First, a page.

• success-stories






Stem cells were injected into the joints of Málna, a young English Bulldog, to promote regeneration following cartilage tear.  Ever since, she has been speeding with an energy exceeding that of her breed.





Luna and the elbow dysplasia 

Luna and Lolita were born in March 2012 and came to us when they were 8 weeks old. They belong to our little family of four like a fifth and a sixth cog.  We tried to take really good care of them, but we were quite inexperienced. As you can see in the picture, the elbow pain the darker-colored dog suffered from was already apparent in the first winter of her life, and, by next spring, she had  serious difficulties standing up (the cheerful, always lively puppy turned into a bad-tempered, hardly moving pup), while the other puppy was growing healthily. As recommended by others, we contacted veterinarian Dr. Ottó Sebő in Makó, who operated on both elbow joints of Luna in the early summer of 2014. Following surgery, Luna recovered rapidly, and, for approximately half a year, there were no problems, but, after that, pain in the legs and difficulties standing up recurred. At the vet’s suggestion, we joined the MSCell4Vet stem cell transplantation program with great expectations and fear. Half a year has passed since the surgery.

From the third month following the transplantation, Luna has been the totally symptom-free, smiling doggie she once was. Just like her naughty sister, she has become a happy, extremely playful team member of our family (showing almost human characteristics). She has no difficulty whatsoever in moving; she swims very well, (while Lolita can only paddle). They race across the garden in huge leaps and wrestle, and, though they own the whole court, our garden remains awesome, and we love them for that. We hope Luna will remain healthy and happy all her life, and we owe many thanks to MSCell4Vet for this opportunity!


An agile miniature spitz

I am very pleased to report two successes within one story. The first is the opportunity itself that I as a biologist can help animals who have joint problems. The second is that I successfully treated my own dog with MSC from adipose tissue. These cells have a limited ability to proliferate, making it difficult to collect large quantities in the laboratory. Non-embryonic (adult and umbilical cord blood) stem cells have been identified in many organs and tissues, and they increasingly attract the attention of researchers. Our actively training, reckless 6-year-old miniature spitz had a torn anterior cruciate ligament on his left hind leg, and was treated with stem cells after surgery to accelerate healing and to regenerate damaged tissues. Hopping on three legs overstrains the joint of the other leg and may also lead to ligament injuries and abrasion, which was prevented by the treatment. Now we can go to do the usual kilometers again, and continue an active, athletic life.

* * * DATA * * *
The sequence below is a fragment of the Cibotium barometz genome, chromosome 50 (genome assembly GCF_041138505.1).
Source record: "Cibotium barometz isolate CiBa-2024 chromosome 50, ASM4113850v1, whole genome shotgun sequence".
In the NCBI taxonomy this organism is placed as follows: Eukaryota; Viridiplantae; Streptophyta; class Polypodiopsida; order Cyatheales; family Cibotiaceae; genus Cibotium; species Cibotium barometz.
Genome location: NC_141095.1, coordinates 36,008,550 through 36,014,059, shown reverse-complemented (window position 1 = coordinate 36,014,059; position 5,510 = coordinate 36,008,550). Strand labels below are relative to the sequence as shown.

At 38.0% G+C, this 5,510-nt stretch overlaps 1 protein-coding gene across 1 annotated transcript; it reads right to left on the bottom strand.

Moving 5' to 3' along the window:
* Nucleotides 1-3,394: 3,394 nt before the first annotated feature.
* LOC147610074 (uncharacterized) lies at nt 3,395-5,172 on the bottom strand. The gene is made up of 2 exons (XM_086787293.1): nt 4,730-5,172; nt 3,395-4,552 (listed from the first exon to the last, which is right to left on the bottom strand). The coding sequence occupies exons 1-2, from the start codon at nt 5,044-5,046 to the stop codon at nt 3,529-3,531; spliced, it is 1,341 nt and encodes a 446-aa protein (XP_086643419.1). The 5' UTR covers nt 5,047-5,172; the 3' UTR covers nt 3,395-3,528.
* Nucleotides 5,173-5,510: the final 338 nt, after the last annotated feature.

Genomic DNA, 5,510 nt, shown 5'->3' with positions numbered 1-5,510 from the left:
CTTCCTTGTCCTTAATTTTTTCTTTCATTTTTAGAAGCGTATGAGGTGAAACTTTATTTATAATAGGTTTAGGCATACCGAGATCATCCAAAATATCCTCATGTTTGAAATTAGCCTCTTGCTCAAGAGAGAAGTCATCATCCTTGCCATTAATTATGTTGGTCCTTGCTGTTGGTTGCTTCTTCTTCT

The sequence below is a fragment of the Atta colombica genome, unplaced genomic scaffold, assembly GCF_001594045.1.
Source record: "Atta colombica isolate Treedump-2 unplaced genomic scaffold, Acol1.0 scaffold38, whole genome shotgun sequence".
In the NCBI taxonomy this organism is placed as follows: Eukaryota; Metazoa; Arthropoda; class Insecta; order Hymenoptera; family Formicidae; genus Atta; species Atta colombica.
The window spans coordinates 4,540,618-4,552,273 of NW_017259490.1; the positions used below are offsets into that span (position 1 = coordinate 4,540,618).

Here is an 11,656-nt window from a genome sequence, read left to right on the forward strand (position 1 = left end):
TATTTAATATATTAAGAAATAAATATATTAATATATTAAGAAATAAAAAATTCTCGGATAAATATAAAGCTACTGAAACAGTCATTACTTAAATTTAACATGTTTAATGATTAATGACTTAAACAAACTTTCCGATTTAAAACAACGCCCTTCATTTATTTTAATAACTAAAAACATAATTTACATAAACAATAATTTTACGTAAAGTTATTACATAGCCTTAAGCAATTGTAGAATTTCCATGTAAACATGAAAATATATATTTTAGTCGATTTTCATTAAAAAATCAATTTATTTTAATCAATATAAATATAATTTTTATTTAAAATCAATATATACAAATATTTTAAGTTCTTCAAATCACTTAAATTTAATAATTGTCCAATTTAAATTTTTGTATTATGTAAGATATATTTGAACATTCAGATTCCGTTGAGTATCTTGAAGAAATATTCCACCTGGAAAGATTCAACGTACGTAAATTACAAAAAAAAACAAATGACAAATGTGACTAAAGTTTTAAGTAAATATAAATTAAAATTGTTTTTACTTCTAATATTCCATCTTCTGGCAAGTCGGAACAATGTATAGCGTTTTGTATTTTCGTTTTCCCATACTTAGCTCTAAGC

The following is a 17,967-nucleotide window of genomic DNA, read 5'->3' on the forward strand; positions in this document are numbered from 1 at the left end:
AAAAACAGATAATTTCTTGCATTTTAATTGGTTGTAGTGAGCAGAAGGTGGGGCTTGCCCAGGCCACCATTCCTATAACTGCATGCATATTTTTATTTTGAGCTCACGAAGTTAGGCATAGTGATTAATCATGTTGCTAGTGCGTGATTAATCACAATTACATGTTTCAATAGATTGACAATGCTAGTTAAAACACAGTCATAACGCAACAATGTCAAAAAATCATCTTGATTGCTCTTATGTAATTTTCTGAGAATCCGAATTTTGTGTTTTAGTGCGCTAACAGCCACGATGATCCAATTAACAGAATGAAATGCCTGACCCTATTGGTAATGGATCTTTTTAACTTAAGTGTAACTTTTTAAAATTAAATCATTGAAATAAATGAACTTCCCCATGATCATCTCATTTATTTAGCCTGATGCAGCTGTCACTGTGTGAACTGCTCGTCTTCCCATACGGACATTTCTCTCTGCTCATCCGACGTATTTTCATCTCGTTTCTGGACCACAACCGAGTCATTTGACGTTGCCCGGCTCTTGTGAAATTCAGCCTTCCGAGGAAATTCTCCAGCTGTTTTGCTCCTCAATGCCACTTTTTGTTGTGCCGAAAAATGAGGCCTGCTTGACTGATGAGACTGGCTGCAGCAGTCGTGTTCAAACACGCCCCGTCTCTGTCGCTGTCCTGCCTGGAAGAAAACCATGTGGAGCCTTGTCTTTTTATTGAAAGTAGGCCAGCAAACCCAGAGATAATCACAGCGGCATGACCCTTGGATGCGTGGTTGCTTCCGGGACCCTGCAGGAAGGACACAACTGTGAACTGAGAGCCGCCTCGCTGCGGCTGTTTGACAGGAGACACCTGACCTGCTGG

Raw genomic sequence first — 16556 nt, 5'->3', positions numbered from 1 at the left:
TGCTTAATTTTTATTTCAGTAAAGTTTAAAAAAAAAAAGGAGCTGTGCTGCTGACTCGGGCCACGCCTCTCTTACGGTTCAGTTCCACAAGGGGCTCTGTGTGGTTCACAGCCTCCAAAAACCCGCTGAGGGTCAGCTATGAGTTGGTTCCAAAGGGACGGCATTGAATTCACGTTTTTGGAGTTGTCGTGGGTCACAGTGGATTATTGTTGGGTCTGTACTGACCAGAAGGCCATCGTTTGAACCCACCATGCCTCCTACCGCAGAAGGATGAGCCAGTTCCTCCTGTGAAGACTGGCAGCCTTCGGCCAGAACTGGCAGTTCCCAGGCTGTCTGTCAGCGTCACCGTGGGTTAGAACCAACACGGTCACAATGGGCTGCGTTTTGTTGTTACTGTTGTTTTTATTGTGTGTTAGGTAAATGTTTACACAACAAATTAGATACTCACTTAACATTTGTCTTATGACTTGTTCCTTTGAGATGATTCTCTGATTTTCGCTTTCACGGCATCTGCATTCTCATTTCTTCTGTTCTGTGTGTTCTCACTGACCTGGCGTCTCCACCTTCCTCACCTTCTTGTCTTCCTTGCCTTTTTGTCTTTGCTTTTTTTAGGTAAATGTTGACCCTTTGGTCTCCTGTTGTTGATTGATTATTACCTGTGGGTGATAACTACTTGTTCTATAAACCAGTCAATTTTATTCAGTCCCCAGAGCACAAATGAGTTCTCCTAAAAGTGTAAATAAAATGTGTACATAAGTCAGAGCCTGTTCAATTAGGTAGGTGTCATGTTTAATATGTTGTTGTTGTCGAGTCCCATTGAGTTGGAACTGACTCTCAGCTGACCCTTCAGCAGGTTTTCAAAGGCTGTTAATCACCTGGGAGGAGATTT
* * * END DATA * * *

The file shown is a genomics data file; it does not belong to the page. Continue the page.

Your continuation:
Bono, the first hungarian stem-cell treated dog

Bono, a golden retriever has been the first dog in Hungary transplanted with stem cells to treat his severe elbow dysplasia. He was charming, lively and playful like all puppies, but at the age of six months he started limping more and more frequently. Veterinary examination diagnosed elbow dysplasia, an increasingly common, incurable musculoskeletal disease occurring primarily in irresponsibly bred, full-blood dogs. Unfortunately, the disease developed in both front legs, causing detachment of small cartilage chips that cause pain and inflammation. After the first X-ray the veterinarian predicted that within two years Bono would not be able to stand up. What could I do? I could not let Bono live with perpetual pain, and removal of the detached cartilage chips would only have been a temporary solution. Since as a researcher I work with tissue stem cells that can differentiate into cartilage and bone, I decided to try a stem cell therapy, which had already been used in veterinary and humanclinical trials in other countries, such as the USA. Stem cells cultured in our laboratory were injected into the sick elbow joint by Bono’s veterinarian. The result is rousing: since transplantation (20 months ago) Bono has been living without pain, with no medication. It is true that he will never be a frisbee or agility champion, but he feels good and lives a nearly full life.